R.M. Belda, F. Fornes

Universitat Politècnica de València (SPAIN)
Changes in the paradigm of learning imply that at Universities students are not only assessed for their knowledge of a particular subject but also for the acquisition of transversal competences related to the professional skills of their degree. Among such competences “teamwork and leadership” shows some difficulty in its assessment (i.e. the design of appropriate activities, the provision of the adequate size of learning groups, the implementation of the right evaluation procedures…). In first-year degree students the task is complex as teams have to be organised before students know each other.

The aim of the present study was to analyse various evaluation systems for teamwork and leadership. In order to do so an experiment was carried out with four high performance groups of 24 students belonging to the first year of the degree of Biotechnology. A different lecturer was assigned to each group. Eight teams of three were organised in each group. The task consisted of preparing and presenting a topic to the classmates. In one of the groups, evaluation of teamwork was carried out by the lecturer, in the second group the mark for “teamwork and leadership” was obtained by self and peer-evaluation and in the other two by an in-between of the two types of evaluation procedures. At the end of the activity both lecturers and students were asked to give their opinion on the evaluation system. In the case of the students the opinion was anonymous. Two types of results were obtained: quantitative (i.e. individual marks for teamwork and leadership) and qualitative (i.e. anonymous opinions). Quantitative results were analysed with descriptive statistics and qualitative with Ground Theory based analyses.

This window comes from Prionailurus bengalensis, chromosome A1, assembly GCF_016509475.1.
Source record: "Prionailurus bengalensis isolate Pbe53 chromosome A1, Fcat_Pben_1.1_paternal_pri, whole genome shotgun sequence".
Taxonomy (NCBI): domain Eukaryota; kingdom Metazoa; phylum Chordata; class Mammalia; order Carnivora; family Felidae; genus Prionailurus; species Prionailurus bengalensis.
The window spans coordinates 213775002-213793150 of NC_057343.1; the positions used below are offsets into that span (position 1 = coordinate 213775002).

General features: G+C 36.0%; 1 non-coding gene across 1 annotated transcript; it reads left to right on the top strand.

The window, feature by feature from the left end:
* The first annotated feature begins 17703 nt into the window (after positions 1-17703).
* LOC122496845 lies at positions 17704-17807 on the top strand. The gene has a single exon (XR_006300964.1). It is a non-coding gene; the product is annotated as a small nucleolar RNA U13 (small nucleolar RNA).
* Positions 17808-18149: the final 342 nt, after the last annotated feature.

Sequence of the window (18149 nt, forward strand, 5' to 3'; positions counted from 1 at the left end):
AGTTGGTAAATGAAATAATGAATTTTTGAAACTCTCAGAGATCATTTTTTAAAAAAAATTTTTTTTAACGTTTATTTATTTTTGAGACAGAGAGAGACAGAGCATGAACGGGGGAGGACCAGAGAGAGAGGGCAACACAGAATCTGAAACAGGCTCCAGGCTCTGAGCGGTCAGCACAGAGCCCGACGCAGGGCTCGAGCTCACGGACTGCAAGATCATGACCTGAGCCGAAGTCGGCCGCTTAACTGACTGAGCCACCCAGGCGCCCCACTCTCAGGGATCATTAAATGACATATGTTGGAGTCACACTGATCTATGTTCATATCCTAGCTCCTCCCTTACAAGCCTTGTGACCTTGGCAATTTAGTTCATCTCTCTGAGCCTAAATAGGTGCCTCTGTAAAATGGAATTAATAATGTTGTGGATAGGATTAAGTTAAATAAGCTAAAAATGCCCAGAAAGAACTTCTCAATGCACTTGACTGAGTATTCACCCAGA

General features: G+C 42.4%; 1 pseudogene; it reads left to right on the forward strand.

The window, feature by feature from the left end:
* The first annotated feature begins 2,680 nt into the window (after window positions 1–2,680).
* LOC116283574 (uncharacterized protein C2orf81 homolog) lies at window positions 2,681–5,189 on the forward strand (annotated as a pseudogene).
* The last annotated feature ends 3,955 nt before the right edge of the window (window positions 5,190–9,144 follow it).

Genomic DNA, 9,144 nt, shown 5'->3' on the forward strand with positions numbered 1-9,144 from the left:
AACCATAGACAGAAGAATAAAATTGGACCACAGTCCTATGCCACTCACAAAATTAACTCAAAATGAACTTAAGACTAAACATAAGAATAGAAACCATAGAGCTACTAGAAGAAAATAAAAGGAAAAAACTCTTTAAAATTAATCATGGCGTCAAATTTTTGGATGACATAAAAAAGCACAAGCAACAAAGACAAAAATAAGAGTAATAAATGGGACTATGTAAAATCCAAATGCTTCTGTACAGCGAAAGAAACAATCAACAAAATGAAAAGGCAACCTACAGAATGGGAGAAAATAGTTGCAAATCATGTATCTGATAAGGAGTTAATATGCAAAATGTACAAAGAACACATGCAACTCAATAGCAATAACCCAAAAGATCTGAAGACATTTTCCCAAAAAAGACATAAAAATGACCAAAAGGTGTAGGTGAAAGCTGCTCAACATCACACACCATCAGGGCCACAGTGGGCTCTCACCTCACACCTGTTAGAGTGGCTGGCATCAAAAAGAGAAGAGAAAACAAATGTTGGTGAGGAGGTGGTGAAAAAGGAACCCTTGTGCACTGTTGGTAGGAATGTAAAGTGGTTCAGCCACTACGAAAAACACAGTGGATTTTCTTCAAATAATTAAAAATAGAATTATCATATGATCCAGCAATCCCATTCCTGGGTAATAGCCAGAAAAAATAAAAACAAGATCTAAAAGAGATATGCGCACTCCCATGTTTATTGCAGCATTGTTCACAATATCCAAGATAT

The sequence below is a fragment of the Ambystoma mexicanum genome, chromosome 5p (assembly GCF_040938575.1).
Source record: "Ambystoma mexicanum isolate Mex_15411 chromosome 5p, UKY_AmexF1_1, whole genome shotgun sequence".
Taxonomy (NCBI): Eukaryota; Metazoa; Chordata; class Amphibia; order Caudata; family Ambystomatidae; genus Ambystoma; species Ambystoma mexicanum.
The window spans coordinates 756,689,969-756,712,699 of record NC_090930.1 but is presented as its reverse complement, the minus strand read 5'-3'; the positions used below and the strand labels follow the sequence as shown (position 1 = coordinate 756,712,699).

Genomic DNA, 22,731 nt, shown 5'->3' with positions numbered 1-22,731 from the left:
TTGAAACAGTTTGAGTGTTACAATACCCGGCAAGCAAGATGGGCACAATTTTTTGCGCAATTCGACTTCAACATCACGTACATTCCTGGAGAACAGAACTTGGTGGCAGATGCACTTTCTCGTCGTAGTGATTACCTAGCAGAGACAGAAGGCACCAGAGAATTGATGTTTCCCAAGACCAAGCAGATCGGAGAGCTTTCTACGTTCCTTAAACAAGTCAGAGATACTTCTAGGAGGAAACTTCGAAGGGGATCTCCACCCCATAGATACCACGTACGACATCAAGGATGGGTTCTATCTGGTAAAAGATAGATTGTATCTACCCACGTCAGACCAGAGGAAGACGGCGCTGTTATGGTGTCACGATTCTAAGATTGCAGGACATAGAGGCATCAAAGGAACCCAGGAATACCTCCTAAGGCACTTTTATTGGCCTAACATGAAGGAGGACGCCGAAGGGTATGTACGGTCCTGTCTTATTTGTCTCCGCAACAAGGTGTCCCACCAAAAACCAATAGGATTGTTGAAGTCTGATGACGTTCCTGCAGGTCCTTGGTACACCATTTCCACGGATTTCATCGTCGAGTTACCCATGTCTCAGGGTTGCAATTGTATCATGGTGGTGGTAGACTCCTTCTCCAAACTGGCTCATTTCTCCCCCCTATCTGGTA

Results showed that students are tougher judges of each other’s work than lecturers. Female students tended to judge their team mates better than themselves, whilst male students did not show this bias. Students preferred lecturers to be responsible for the marks of this competence rather than their teammates. They argued that teammates do not have the background and knowledge to assess each other. However, lecturers would rather have the students assess the competence as they felt they did not have access to the entire process and could only fairly mark the final product (i. e. presentation). Finally we suggest a possible design of activities with a mixed evaluation of teamwork and leadership.